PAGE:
• I can’t believe we spent a huge amount on customer-service training, and our staff still doesn’t consistently give great service. What a waste!
  • We sent out a memo explaining the summer dress code. I thought it was clear, but the intern showed up dressed for a night at the club. In addition to having bad fashion sense, she seems to have problems with reading comprehension.
  • He does the minimum, and that’s it. Why he doesn’t take more pride in his work and our business, I’ll never know. It’s extremely difficult to have him on my team. The guy’s a real energy drain.

Sound familiar? At any given moment, there are legions of employees busy “working” but not doing the work their managers expect them to do or, worse yet, doing their work in ways that hurt morale, productivity and the bottom line. They are as frustrated by their performance as you are. You must come to terms with the three core reasons some members of your team aren’t performing to your standards, as we explain in this issue of Promotional Consultant Today.

Reason One: If you expect people to do something that’s unrealistic, don’t be surprised when they fail. For example, if the receptionist is supposed to greet guests, answer the phone, order office supplies, clean the kitchen and maintain your client database on a daily basis, is there any wonder he or she can’t get it done?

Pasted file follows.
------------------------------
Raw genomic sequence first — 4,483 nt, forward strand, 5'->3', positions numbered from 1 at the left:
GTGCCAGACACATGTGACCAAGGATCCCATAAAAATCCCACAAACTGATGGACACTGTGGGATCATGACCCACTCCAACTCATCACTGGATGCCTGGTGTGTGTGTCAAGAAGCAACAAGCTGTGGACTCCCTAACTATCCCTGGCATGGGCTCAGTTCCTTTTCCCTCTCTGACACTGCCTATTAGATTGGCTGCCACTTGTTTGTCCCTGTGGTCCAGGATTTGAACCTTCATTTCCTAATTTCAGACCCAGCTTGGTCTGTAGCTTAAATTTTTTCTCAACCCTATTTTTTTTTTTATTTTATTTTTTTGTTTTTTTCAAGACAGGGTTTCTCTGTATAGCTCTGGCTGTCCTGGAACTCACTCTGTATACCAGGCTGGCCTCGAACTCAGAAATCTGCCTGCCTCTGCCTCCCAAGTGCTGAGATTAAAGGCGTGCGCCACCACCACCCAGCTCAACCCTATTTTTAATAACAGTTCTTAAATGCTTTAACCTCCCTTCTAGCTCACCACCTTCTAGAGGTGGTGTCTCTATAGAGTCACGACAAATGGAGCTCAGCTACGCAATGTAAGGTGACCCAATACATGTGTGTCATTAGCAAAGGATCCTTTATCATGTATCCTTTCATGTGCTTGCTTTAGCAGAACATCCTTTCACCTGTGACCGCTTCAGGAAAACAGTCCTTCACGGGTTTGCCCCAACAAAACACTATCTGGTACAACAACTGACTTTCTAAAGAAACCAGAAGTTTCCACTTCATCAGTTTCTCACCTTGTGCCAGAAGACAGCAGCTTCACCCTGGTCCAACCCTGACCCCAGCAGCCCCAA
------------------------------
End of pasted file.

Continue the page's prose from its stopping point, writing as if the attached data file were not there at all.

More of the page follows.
The Fix: Take a hard look at what you ask your team members to do. If some of them are not meeting your expectations, be sure that those expectations are realistic and reasonable. Truth be told, assigning tasks to people who, for whatever reason, can’t complete them to your standard, means you’ve brought the situation upon yourself. Quit beating yourself up: change the person you task with those responsibilities, or change the tasks.

Reason Two: They don’t know how. All too often people are thrown into a job with little or no training. They learn on the job, bring what they knew from their past job or teach themselves if you are lucky. In other words, they wing it— and most of the time it shows. If you are holding people accountable for performing tasks for which they’ve had no training, you’re going to frustrate the employees and hurt morale. It’s as simple as that.

The Fix: Train people on systems, processes and desired behaviors, and do it often. Good organizations teach forward as well as learn from their mistakes. Spend some time thinking about what needs to be completed in a certain way. For example, if everyone is supposed to answer the phone in a specific way, then you’d better tell them. Provide a script if necessary—show them how to do it with a smile and do it yourself when you answer the phone.

Reason Three: They don’t want to. On rare occasions you may encounter someone who is capable, trained and operating in a learning environment but who still fails to meet expectations despite repeated coaching and counseling.

The Fix: Document, document, document, and keep that rotten apple away from the others in the barrel. There are times when people are simply not a good fit for a job, and you need either to move them somewhere else in the organization or out of the organization altogether. Be kind, firm and quick to act. The better your documentation, the easier the process will proceed.

Nobody ever said managing people was easy. It requires time, thoughtful planning, hard work and moral courage; in short, it requires leadership. That said the payoffs can be huge for the employee, the organization and for you.

Source: Kate Zabriskie is the president of Business Training Works, Inc., a Maryland-based talent development firm. She and her team help businesses establish customer service strategies and train their people to live up to what’s promised.